So, after you spend time thinking your neighborhood might explode while you stare at beached whales (please see last post), life gives you a little less bitter perspective.
I know I’ve said that my town is fairly cool and all, but it’s startling how cool it is compared to Yerevan which is a mere two hours away. It tends to be twenty degrees warmer there, and yesterday, at about 3pm the capital had surely surpassed the 100 degree mark. After searching for the right road for a blistering hour, I, of course, fresh from yesterday’s puke-time, had to hike with my backpack up a 70 degree slope for 700 yards or so to find the vet’s house where in Spring Chicken was waiting with her worms.
I wish she didn’t have her lady parts anymore, but apparently she’s puting up a fight. I bet she ate some feces on purpose, just to throw me off the ovary-scooping trail.
The two of us sweat our way back down for another hour or so to the center of town where we collapsed under the shade of tree, laying on the grass only a couple yards from a fake pond.
There we were approached by Gago. Clad in baggy black duds, he offered the last bits from his plastic bag of popcorn to the Chicken who devoured them immediately. I, barely waking from my nap, rolled over to see the Chicken scarfing and the tall man grinning down at me through a grey, crudely braided beard.
Maybe I threw him off with my groggy shnorakal enk (we’re grateful) because he immediately turned around and went and brought another bag of popcorn which he spread on the grass and from which the three of us ate.
“You’re hungry?” he asked.
“I’m ok, thanks, ” I said, “but I think she loves you now.”
Gago grinned and reclined and brought out a small bottle of vodka which he offered me. I declined which didn’t stop him from guzzling. He never directly asked me if I was homeless.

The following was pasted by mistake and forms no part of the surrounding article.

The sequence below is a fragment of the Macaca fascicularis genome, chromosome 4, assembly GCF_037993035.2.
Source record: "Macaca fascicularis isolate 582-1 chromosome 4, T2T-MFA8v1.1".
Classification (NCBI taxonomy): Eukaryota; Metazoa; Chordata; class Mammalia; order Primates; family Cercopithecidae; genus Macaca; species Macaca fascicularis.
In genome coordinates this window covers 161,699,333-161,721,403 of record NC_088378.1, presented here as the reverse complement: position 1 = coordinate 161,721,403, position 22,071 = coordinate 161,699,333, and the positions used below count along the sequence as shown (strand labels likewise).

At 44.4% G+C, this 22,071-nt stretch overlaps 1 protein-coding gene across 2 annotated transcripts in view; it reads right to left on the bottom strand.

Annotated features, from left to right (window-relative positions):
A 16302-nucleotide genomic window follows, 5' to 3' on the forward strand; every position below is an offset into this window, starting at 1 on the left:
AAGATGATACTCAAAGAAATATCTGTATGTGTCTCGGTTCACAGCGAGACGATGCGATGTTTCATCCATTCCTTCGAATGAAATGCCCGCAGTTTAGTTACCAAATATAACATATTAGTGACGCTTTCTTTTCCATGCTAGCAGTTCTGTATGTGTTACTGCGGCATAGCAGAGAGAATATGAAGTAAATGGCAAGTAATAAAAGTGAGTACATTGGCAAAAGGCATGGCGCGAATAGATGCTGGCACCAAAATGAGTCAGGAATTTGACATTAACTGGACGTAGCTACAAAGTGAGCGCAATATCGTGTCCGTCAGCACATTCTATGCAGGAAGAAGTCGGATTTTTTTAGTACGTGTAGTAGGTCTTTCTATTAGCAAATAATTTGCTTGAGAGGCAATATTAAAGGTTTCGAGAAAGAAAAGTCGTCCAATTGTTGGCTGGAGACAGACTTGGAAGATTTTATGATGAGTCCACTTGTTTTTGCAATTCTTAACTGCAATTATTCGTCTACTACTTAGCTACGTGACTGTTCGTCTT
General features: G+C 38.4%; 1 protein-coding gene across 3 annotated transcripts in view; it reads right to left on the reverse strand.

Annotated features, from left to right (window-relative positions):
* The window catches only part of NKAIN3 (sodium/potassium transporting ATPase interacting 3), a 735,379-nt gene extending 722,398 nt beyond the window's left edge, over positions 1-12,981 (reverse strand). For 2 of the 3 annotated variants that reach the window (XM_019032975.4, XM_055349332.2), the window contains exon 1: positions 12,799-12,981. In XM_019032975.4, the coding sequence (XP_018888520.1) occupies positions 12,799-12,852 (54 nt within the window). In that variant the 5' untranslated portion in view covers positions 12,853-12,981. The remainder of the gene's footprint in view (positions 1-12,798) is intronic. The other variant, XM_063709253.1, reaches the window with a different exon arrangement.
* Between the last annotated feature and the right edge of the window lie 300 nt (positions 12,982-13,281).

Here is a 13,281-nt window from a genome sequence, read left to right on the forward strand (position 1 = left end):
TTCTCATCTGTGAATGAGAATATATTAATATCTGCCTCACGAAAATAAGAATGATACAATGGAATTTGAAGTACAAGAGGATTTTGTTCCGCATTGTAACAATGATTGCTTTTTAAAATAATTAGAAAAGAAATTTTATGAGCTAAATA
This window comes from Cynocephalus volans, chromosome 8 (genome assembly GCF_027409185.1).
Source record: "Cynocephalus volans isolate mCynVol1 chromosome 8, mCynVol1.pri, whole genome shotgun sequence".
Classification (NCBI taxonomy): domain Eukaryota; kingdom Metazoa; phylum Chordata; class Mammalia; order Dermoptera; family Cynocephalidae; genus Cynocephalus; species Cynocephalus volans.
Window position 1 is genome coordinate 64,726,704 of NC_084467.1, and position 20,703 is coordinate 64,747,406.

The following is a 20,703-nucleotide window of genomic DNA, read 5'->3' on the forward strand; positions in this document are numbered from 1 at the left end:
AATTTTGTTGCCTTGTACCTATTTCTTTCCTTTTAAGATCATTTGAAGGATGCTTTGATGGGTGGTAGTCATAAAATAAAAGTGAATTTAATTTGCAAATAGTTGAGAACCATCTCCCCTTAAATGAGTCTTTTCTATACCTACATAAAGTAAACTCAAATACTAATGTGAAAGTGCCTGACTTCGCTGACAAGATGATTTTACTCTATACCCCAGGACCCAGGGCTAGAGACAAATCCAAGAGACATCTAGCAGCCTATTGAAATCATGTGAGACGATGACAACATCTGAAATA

“Drink some vodka?” he asked.
“No, thanks. I’m waiting on someone who is taking me to my town”
“You live on the grass up there?” he asked.
“No, I live near a family in their small house in their garden.”
Later on, he asked, “In America, you live on the grass?”
“No, no. I live with my family,” I said.
Whenever my hand was empty, he gathered kernals of popcorn from the grass and dumped them into my palm. Perhaps it was my I’ve-been-puking-in-a-sweltering-apartment hairdo, or maybe it was my dirty clothes, or my heedless sprawl on the park grass, but this was surely the first time that a homeless man assumed that I was also homeless.
He offered Spring Chicken a palm full of vodka, which to my relief, she seemed to hate. We talked about his cat, about Yerevan, about the heat, about music. Grinning, we stumbled through “Hotel California” together, his phonetic rendering all the more marred by his vodka guzzles. He kissed Spring Chicken on the mouth and wrestled with her. He seemed very interested in her teeth, opening her mouth to study them while she wagged her tail.
When people passed he sometimes asked them for khmelu pogh, for drinking money. But when the taxi came, he didn’t ask me for a penny. He shook my hand and told me what a pleasure it was to meet me. He hugged my dog. He waved to me.